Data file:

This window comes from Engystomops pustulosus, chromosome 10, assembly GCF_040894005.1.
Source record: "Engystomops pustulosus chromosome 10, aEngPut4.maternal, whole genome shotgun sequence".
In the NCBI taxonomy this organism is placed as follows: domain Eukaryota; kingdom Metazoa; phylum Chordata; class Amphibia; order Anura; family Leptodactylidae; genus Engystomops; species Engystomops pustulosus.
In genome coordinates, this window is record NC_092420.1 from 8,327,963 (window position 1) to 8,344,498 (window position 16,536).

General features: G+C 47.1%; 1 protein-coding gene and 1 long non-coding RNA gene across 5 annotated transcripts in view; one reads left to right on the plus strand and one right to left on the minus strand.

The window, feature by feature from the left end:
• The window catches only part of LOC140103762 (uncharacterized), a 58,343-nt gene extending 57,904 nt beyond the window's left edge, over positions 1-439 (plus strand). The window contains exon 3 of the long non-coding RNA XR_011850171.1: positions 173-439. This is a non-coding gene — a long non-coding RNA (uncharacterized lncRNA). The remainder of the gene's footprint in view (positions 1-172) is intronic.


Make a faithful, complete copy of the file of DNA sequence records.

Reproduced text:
This window comes from Engystomops pustulosus, chromosome 10, assembly GCF_040894005.1.
Source record: "Engystomops pustulosus chromosome 10, aEngPut4.maternal, whole genome shotgun sequence".
In the NCBI taxonomy this organism is placed as follows: domain Eukaryota; kingdom Metazoa; phylum Chordata; class Amphibia; order Anura; family Leptodactylidae; genus Engystomops; species Engystomops pustulosus.
In genome coordinates, this window is record NC_092420.1 from 8,327,963 (window position 1) to 8,344,498 (window position 16,536).

General features: G+C 47.1%; 1 protein-coding gene and 1 long non-coding RNA gene across 5 annotated transcripts in view; one reads left to right on the plus strand and one right to left on the minus strand.

The window, feature by feature from the left end:
• The window catches only part of LOC140103762 (uncharacterized), a 58,343-nt gene extending 57,904 nt beyond the window's left edge, over positions 1-439 (plus strand). The window contains exon 3 of the long non-coding RNA XR_011850171.1: positions 173-439. This is a non-coding gene — a long non-coding RNA (uncharacterized lncRNA). The remainder of the gene's footprint in view (positions 1-172) is intronic.